Voony, knows his Paris. But Paris comprises semi-autonomous banlieues and arrondissements which, even then, sometimes, erupt into fire-hot protestations.

    As tourists. Voony excluded, we acquire an idealistic vision of our favourites.

    Why? Because we concentrate on superficial appearances, the end results, rather than the process of which of which they are the result.

    Gran Buenos Aires, le Paris de l’hémisphère du Sud is quite beautiful until you see El barrios: mismo El Monstruo.

    La Ciudad de Mexico: comprises semi-autonous barrios with their own ayuntamentos y Alcaldes: mostly banal repetition (Nezahualcoyotl, Chicoloapan) yet, sometimes quite beautiful (Coyoacan, Linda Vista) (Lewis says its okay to show off).

    Vancouver, dominantly, comprises bland suburbs: Cedar Cottage, Oakridge {yes, even the famous Douglas Park} Norquay: more of the same indiscriminate sprawl.

    When we address how decisions are made, how the outcome is financed, cui bono IMO a reformed decision-making process is more likely to produce a humane urban environment (see post 17) than eschatological personal opinions.

    Vancouver, with it’s dominant Walls and MacDonalds, has a long way to go!

  • PS I’m cool with 17 but I meant to refer to 18!

  • PPS This isn’t the first time I have noticed post numbering has been jiggi-mandered after posting.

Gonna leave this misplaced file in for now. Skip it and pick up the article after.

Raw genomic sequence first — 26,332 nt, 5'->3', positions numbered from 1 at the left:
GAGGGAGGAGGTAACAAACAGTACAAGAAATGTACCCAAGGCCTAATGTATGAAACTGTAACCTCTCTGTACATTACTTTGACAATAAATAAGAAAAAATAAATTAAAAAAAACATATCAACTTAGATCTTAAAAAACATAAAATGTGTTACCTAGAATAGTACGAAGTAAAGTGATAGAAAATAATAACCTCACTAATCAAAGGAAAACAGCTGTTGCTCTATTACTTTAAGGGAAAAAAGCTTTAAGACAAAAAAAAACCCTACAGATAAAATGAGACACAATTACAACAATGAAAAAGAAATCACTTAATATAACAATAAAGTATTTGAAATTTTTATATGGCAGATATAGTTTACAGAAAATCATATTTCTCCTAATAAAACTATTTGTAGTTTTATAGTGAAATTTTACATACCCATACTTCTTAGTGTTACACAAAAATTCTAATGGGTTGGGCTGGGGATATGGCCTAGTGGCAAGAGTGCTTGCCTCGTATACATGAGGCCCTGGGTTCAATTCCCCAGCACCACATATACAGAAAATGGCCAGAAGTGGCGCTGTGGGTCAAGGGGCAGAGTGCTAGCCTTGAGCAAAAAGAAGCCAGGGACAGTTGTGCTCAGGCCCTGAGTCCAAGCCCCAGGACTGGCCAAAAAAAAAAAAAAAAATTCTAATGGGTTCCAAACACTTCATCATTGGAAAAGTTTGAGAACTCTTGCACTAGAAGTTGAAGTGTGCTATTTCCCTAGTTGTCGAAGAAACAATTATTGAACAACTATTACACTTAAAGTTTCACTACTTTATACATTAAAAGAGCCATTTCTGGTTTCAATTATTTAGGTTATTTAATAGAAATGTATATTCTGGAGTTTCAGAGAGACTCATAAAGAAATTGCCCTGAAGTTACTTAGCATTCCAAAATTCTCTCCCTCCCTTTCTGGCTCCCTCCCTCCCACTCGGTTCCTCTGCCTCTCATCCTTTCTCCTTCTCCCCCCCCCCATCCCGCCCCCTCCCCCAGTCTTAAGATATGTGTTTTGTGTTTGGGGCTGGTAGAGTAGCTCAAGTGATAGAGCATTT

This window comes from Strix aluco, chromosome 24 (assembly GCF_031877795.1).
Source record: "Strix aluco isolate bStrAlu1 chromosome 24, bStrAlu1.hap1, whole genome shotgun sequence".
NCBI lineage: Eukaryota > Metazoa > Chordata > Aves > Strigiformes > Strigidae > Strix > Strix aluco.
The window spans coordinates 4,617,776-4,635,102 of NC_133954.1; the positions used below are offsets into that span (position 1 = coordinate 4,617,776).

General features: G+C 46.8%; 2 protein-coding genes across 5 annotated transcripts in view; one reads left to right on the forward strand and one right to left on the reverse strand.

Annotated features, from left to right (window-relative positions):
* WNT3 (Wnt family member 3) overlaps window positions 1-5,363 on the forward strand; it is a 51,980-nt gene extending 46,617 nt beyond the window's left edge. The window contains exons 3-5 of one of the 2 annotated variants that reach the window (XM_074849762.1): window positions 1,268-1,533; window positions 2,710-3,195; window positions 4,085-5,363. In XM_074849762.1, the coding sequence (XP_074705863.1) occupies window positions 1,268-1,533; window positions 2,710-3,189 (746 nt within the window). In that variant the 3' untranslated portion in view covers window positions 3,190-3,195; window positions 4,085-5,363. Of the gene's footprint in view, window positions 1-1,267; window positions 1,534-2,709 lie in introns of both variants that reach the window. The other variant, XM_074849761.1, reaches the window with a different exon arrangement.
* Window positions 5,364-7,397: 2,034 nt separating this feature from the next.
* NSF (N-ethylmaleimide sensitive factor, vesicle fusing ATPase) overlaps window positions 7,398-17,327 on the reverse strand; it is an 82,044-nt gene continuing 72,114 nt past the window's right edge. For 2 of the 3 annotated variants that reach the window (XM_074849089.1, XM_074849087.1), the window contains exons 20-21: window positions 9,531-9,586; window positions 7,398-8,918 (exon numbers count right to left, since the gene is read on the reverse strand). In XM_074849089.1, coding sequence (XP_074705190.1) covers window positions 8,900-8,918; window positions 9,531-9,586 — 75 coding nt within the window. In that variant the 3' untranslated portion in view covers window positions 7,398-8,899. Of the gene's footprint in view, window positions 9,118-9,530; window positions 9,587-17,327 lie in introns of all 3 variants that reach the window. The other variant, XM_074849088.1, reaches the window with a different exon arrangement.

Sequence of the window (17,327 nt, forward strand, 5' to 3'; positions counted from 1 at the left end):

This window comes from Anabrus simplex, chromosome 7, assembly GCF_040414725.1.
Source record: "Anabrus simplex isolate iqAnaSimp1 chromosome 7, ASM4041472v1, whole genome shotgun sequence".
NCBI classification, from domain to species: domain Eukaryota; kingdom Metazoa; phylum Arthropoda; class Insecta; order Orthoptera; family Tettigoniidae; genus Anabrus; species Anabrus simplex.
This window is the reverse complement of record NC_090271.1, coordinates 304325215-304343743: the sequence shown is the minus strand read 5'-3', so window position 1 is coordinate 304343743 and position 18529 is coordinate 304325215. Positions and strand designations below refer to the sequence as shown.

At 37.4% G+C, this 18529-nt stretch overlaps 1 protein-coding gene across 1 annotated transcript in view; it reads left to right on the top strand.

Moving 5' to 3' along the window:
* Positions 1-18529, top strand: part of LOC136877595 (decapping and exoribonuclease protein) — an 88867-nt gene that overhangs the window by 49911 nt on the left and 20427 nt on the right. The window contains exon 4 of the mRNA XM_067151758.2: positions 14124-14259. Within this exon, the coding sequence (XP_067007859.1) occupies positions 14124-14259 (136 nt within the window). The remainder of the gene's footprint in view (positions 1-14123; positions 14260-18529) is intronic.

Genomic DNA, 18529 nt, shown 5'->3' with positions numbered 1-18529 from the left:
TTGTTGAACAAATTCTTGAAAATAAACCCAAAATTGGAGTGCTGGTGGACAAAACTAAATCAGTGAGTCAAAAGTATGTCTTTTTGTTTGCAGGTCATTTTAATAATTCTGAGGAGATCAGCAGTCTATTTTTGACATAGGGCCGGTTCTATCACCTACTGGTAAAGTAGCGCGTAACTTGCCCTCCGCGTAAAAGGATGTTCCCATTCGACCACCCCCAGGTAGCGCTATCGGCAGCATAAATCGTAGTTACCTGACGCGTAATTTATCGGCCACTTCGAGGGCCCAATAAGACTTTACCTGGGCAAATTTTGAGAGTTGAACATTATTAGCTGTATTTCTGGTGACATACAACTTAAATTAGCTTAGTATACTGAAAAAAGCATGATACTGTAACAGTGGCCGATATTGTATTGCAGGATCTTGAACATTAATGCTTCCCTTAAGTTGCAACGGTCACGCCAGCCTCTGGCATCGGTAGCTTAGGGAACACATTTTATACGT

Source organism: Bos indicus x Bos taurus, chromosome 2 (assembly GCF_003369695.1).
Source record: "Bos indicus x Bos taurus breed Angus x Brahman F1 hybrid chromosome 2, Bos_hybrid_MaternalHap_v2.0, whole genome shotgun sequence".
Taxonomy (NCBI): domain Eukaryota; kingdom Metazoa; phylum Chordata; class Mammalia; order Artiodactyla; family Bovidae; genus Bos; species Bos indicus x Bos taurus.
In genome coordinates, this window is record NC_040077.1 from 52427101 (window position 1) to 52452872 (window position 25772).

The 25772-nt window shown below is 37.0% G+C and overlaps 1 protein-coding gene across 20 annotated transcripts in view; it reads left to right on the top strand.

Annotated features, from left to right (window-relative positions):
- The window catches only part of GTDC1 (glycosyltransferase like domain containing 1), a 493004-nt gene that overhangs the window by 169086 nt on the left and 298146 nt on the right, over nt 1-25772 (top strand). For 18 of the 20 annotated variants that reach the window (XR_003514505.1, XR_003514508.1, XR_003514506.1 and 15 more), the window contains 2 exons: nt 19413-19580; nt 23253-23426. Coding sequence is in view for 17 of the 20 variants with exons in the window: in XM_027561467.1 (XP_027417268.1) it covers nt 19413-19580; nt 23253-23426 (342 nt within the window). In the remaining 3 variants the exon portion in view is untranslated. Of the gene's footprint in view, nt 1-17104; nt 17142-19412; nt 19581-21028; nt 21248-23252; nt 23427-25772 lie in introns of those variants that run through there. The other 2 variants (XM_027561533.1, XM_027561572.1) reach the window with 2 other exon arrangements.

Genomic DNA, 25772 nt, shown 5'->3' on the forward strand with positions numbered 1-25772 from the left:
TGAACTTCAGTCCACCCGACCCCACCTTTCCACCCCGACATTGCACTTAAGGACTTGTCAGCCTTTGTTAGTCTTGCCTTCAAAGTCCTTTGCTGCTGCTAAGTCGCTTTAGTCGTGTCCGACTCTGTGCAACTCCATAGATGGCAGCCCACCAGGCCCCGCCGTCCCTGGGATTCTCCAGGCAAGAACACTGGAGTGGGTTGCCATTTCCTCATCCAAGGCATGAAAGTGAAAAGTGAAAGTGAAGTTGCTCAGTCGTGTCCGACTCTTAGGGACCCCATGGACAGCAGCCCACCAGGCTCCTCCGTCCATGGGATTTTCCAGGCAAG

What gives?

  • Lewis @ # 55You can write en Francais, you know, we will follow you.

    Actually, Lewis, NO, most of us will not follow. It’s called being oleaginous and pretentious.

    Voony’s a native.

    Me, personally, I’m okay with “Voulez-vous jigga-jig mademoiselle?”: learnt from the Free-French airmen in WWll but most people here don’t go that far back!

    You can try Españole if you like: I’m okay with that. Other’s aren’t, though, and I suspect neither are you despite your Google tourism.

    Let’s stay with Vancouver colloquialisms and I’d be really happy if we could have some insightful commentary, on the planning process, “that no one dare call it’s name“, rather than speculative nitpicking over which we have no control!

    (Errrrrrr . . . ummmmmm . . . Frank: four . . . two to go!)

    Sad really sad!

  • A Dave…. is describing what I mean by “catching Vancouver Fever”. And we are both wondering is the infection may not be catching on the other side of the Atlantic. The possible culprit? Well, how about the back room deals of spot-rezoning and land-lift profits to the Chateau du Ville?Will Monsieur le Marie stare cool hard Francs in the face, and say “Non”?

    Voony is careful to stay within the Arrondisments of 19th century Paris. The scene is less even outside of that. (BTW the built form of Haussmann took on two additional floors in the 1920’s with the advent of the elevator. Technology has always been the greatest accelerator of urban change).

    However, even if there is Vancouver Fever Contagion in Paris, the French were the ones that inherited the classical urbanism from their next door neighbours in Italy and ran with it. We have Montreal to suggest to us that there is an urbanist tradition in French culture, that even if it is under fire, has had a continuity that surpasses all the other western traditions.